The closer

Dr. Pablo Huertas / Steve Jackson lab / The Wellcome Trust/Cancer Research UK Gurdon Institute

The paper:
A. Sartori et al., “Human CtIP promotes DNA end resection,” Nature, 450:509–14, 2007. (Cited 135 times)

The finding:
Stephen Jackson and colleagues at the University of Cambridge, United Kingdom, showed that the protein CtIP, known to interact with tumor suppressor genes, could also help repair DNA double-strand breaks by homologous recombination, which uses the duplicate, unbroken chromosome as a template. A better understanding of the repair pathway can potentially lead to new targets for cancer, characterized by a flawed repair system.

The detail:
The researchers knew that CtIP binds to another protein involved in homologous repair. When they would “zap [the cells] with a laser” to create double-strand breaks, says Jackson, they’d see CtIP—bound to GFP—light up at the damage site. This occurred only in S phase or G2, when...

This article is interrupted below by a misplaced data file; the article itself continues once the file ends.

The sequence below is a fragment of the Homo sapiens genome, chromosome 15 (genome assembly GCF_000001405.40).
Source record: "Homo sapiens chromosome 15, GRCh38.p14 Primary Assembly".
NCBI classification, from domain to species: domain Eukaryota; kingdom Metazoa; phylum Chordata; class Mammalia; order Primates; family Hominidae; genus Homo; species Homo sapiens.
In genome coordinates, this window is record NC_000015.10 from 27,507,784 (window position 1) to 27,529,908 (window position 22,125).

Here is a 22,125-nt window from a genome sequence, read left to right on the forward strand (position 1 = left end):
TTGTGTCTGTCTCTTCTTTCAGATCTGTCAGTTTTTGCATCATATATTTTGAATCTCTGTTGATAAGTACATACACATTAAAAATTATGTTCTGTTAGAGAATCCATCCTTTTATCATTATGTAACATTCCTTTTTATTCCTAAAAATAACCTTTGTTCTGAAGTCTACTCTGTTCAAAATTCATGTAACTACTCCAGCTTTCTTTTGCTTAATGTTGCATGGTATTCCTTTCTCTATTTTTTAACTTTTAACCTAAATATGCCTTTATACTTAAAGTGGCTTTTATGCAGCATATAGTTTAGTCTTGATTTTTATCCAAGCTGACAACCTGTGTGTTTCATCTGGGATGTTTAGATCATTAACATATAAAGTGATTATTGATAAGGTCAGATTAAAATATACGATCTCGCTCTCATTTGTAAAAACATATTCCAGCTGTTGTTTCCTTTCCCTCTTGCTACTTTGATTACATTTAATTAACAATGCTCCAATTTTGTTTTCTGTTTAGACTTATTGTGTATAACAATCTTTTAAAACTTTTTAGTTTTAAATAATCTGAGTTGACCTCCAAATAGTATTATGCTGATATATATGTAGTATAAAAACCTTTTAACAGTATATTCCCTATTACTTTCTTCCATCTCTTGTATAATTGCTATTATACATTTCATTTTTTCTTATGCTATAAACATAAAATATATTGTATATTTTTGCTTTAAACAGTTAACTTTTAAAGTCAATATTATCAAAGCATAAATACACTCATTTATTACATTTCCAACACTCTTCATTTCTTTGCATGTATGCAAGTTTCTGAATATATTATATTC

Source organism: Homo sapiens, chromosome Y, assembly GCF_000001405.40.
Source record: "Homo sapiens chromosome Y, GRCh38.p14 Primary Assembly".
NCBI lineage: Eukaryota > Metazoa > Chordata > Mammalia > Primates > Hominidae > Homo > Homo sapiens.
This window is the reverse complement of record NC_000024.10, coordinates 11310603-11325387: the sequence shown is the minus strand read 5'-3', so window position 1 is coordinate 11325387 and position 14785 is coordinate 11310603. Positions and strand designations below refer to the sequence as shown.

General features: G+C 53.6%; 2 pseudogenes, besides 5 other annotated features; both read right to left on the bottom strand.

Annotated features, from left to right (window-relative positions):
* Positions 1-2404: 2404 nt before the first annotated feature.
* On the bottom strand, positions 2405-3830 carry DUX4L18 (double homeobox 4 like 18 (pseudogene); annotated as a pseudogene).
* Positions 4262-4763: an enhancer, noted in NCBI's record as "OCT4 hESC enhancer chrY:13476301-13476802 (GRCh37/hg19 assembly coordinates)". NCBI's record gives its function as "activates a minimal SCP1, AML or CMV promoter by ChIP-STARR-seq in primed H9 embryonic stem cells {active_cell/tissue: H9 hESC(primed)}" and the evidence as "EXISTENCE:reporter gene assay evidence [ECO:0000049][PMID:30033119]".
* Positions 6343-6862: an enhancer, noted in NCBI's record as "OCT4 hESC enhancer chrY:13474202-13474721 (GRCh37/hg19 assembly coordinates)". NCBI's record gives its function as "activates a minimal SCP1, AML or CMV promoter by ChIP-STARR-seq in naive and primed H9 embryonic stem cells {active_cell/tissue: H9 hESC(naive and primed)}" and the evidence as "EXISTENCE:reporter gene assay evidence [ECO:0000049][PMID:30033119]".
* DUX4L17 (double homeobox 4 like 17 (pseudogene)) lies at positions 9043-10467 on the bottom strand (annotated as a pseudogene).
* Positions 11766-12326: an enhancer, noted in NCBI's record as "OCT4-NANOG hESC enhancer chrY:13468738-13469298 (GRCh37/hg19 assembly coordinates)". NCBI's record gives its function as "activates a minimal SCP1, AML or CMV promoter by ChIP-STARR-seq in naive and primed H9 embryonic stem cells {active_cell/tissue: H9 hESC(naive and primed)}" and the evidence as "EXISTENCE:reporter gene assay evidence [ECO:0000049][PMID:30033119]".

The follow up:
While investigating how cells choose between repair pathways, Jackson’s group discovered that cyclin-dependent kinases (CDKs), which accumulate as the cell cycle progresses, would bind to CtIP when CDK numbers were abundant in S or G2, triggering the protein’s homologous repair activity (J Biol Chem, 284:9558–65, 2009).

The nuance:
A group led by Kevin Hiom from Dundee University also found last year that CtIP only performed the more faithful, homologous repair if both CDKs and the BRCA1 gene product were present in the cell. “BRCA1 mediates the switch to homologous recombination,” says Hiom.

Steps of homologous recombination:
1. Chewing back 5´ to 3´ on two of the four strands
2. Search for homology on sister chromatid and binding the 3´ single-strand overhangs
3. DNA synthesis and strand ligation

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